While the futures contract specifies a trade taking place in the future, the purpose of the futures exchange is to act as intermediary and mitigate the risk of default by either party in the intervening period. For this reason, the futures exchange requires both parties to put up an initial amount of cash (performance bond), the margin. Margins, sometimes set as a percentage of the value of the futures contract, need to be proportionally maintained at all times during the life of the contract to underpin this mitigation because the price of the contract will vary in keeping with supply and demand and will change daily and thus one party or the other will theoretically be making or losing money. To mitigate risk and the possibility of default by either party, the product is marked to market on a daily basis whereby the difference between the prior agreed-upon price and the actual daily futures price is settled on a daily basis. This is sometimes known as the variation margin where the futures exchange will draw money out of the losing party's margin account and put it into the other party's thus ensuring that the correct daily loss or profit is reflected in the respective account. If the margin account goes below a certain value set by the Exchange, then a margin call is made and the account owner must replenish the margin account. This process is known as "marking to market". Thus on the delivery date, the amount exchanged is not the specified price on the contract but the spot value (i.e., the original value agreed upon, since any gain or loss has already been previously settled by marking to market). Upon marketing the strike price is often reached and creates lots of income for the "caller".
A closely related contract is a forward contract. A forward is like a futures in that it specifies the exchange of goods for a specified price at a specified future date. However, a forward is not traded on an exchange and thus does not have the interim partial payments due to marking to market. Nor is the contract standardized, as on the exchange. Unlike an option, both parties of a futures contract must fulfill the contract on the delivery date. The seller delivers the underlying asset to the buyer, or, if it is a cash-settled futures contract, then cash is transferred from the futures trader who sustained a loss to the one who made a profit. To exit the commitment prior to the settlement date, the holder of a futures position can close out its contract obligations by taking the opposite position on another futures contract on the same asset and settlement date. The difference in futures prices is then a profit or loss..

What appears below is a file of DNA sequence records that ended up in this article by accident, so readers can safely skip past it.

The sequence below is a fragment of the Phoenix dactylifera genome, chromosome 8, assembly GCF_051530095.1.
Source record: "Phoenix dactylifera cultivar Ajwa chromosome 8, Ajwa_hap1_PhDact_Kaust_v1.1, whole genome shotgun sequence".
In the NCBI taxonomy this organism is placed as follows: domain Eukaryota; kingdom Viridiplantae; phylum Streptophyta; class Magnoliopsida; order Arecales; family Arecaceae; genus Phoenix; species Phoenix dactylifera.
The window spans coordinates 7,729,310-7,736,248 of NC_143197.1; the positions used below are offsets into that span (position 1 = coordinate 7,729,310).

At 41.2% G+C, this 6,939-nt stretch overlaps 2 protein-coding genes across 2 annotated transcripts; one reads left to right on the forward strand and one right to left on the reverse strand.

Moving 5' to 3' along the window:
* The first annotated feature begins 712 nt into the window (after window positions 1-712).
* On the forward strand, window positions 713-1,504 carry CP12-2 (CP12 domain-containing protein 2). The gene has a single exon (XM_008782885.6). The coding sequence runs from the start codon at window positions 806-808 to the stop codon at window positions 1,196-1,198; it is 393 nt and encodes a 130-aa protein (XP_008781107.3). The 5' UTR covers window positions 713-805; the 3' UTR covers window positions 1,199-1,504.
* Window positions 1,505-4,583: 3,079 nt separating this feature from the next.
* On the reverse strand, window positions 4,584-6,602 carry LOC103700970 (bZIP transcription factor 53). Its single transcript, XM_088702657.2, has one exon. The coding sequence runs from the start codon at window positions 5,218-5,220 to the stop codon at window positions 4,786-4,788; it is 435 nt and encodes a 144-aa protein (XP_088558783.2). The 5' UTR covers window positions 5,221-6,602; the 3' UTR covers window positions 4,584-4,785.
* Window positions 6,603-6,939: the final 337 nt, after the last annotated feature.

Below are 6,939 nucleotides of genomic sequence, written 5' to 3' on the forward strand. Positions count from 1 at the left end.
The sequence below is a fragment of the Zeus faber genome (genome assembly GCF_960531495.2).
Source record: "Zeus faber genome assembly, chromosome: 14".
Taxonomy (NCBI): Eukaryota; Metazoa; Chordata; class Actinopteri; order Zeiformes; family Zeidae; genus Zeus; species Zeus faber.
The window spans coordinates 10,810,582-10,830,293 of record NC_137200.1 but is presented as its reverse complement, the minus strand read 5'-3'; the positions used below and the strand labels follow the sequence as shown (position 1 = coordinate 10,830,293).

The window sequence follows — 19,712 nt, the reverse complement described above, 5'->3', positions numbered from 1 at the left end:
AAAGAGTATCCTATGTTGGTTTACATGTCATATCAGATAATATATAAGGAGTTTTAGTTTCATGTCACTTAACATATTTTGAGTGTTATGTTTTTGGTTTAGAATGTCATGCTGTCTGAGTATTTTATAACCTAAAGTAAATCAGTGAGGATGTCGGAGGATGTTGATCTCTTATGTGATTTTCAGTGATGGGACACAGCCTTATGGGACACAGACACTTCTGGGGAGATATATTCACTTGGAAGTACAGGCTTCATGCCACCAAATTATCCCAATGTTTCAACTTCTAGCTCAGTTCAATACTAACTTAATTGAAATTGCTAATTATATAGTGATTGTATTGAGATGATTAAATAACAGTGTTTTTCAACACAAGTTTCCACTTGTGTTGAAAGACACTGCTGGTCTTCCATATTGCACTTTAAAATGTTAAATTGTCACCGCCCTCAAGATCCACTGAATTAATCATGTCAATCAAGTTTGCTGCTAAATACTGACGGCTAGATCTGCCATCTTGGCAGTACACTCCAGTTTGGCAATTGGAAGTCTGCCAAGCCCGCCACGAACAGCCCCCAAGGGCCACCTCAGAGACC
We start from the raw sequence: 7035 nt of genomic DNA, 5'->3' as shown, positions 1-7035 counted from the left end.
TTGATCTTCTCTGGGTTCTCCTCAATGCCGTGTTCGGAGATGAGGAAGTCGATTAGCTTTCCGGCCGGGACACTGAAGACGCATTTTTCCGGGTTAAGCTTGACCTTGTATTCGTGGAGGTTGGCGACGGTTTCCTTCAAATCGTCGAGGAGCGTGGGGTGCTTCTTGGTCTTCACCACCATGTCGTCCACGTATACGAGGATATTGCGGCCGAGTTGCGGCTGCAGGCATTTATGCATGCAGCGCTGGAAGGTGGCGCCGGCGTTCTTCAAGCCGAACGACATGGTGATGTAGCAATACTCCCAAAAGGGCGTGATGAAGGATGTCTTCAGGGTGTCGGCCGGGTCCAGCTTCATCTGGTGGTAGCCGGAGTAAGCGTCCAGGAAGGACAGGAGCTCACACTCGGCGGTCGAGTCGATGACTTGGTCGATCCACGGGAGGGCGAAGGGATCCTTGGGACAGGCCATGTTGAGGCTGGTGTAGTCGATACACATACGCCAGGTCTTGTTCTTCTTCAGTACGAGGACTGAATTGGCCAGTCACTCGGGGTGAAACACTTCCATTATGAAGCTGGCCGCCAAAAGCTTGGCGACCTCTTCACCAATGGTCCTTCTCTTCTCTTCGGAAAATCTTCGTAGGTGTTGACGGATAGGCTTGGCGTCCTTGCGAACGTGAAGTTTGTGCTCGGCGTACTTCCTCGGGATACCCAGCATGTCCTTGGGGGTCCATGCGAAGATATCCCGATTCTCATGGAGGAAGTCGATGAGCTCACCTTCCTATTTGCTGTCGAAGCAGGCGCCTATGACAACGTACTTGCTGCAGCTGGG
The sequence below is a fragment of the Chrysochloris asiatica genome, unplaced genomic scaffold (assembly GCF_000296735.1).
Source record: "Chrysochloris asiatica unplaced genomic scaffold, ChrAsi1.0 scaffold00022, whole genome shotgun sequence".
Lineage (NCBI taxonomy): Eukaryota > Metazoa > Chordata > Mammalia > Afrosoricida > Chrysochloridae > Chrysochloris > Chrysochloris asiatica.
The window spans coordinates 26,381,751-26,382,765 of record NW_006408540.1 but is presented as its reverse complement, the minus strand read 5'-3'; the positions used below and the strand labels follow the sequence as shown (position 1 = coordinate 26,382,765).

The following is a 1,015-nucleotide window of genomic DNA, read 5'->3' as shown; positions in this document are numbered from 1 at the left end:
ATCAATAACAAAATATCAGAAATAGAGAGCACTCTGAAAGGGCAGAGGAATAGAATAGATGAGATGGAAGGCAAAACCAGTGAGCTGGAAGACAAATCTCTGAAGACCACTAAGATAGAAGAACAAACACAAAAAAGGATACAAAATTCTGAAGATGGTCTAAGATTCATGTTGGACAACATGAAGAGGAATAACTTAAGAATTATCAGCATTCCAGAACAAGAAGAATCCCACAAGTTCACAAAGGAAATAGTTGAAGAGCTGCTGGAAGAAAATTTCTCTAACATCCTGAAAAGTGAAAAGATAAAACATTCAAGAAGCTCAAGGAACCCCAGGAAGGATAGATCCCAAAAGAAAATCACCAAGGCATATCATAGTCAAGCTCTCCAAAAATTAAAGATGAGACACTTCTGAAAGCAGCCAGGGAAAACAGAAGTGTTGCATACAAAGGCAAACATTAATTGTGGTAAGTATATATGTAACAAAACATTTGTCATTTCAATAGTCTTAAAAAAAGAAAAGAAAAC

A mortgage-backed security (MBS) is a asset-backed security that is secured by a mortgage, or more commonly a collection ("pool") of sometimes hundreds of mortgages. The mortgages are sold to a group of individuals (a government agency or investment bank) that "securitizes", or packages, the loans together into a security that can be sold to investors. The mortgages of an MBS may be residential or commercial, depending on whether it is an Agency MBS or a Non-Agency MBS; in the United States they may be issued by structures set up by government-sponsored enterprises like Fannie Mae or Freddie Mac, or they can be "private-label", issued by structures set up by investment banks. The structure of the MBS may be known as "pass-through", where the interest and principal payments from the borrower or homebuyer pass through it to the MBS holder, or it may be more complex, made up of a pool of other MBSs. Other types of MBS include collateralized mortgage obligations (CMOs, often structured as real estate mortgage investment conduits) and collateralized debt obligations (CDOs).
The shares of subprime MBSs issued by various structures, such as CMOs, are not identical but rather issued as tranches (French for "slices"), each with a different level of priority in the debt repayment stream, giving them different levels of risk and reward. Tranches—especially the lower-priority, higher-interest tranches—of an MBS are/were often further repackaged and resold as collaterized debt obligations. These subprime MBSs issued by investment banks were a major issue in the subprime mortgage crisis of 2006–2008 . The total face value of an MBS decreases over time, because like mortgages, and unlike bonds, and most other fixed-income securities, the principal in an MBS is not paid back as a single payment to the bond holder at maturity but rather is paid along with the interest in each periodic payment (monthly, quarterly, etc.). This decrease in face value is measured by the MBS's "factor", the percentage of the original "face" that remains to be repaid.